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After the Civil War, many African Americans were deeded land by others or purchased land for themselves. Because of laws against teaching slaves to read or write, and later Jim Crow laws restricting access to legal assistance, many landowners did not leave written wills. A tradition of verbal bequeaths remains common today in the African American community. However, verbal bequests are not generally recognized by state law, resulting in what is called heir property – land held in common by the descendants (or heirs) of someone who has died without a probated will.
While many co-owners enjoy the flexibility heir property offers and the sense of community it fosters, the title to such property is usually considered clouded (see bold-faced words in the glossary). Problems associated with holding land as heir property, such as forced tax and partition sales, often lead to land loss. Heir property is cited as one of the leading causes of land loss among African Americans. There are many misconceptions surrounding heir property and confusion often occurs about who owns what. It is important that heirs are aware of risks involved in heir property, know their rights as a landowners, and take the proper steps to protect their land. Every single heir has a right to enjoy the benefits of landownership, but they also have the responsibility to ensure the land is cared for.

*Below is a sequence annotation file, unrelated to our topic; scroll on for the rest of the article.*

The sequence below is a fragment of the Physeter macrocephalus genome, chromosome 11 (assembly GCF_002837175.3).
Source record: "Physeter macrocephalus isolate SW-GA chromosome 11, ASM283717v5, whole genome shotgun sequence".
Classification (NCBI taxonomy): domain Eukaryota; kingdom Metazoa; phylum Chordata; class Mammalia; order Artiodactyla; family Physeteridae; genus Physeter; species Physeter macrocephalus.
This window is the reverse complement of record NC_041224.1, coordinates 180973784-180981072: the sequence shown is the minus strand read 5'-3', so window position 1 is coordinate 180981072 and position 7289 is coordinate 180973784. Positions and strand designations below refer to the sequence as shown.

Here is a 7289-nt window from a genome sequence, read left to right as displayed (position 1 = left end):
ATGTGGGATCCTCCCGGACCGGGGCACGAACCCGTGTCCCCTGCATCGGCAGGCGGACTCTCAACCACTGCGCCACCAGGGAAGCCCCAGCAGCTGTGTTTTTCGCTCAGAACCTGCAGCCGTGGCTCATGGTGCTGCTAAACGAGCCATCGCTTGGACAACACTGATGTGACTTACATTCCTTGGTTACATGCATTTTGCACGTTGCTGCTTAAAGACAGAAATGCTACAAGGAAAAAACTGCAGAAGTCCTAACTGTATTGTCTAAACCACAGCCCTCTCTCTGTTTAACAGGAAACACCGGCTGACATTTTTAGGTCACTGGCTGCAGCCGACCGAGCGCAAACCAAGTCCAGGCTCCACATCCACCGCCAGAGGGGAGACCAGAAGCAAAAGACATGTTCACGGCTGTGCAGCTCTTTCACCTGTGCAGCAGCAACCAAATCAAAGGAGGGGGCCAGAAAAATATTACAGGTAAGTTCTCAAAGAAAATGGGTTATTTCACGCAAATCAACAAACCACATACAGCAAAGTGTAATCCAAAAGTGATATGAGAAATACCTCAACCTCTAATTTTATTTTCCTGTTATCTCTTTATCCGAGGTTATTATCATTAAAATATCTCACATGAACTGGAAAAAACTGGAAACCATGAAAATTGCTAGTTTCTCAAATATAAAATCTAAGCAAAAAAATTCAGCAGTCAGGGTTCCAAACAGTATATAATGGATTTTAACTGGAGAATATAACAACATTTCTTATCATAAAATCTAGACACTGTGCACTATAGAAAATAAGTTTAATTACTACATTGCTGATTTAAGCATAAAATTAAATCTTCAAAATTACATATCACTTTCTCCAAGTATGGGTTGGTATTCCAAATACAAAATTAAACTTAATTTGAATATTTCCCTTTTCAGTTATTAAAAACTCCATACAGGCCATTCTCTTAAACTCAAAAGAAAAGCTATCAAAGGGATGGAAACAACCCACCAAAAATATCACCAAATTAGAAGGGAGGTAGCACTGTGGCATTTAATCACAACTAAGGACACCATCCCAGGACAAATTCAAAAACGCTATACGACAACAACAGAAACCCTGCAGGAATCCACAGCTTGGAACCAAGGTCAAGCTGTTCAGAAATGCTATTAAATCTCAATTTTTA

Disadvantages of heir property include:
Heir property is the source of many legal and bureaucratic problems, yet remains an important resource for many families. It is important that families are aware of the dangers of keeping land in this pattern of ownership and what measures they can take to protect themselves. If policymakers, housing services, community planners, and economic development coordinators all became more aware of heir property and the issues involved, they can better serve their constituents by ensuring a more equitable distribution of assets.
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Last Updated Jun. 22, 2011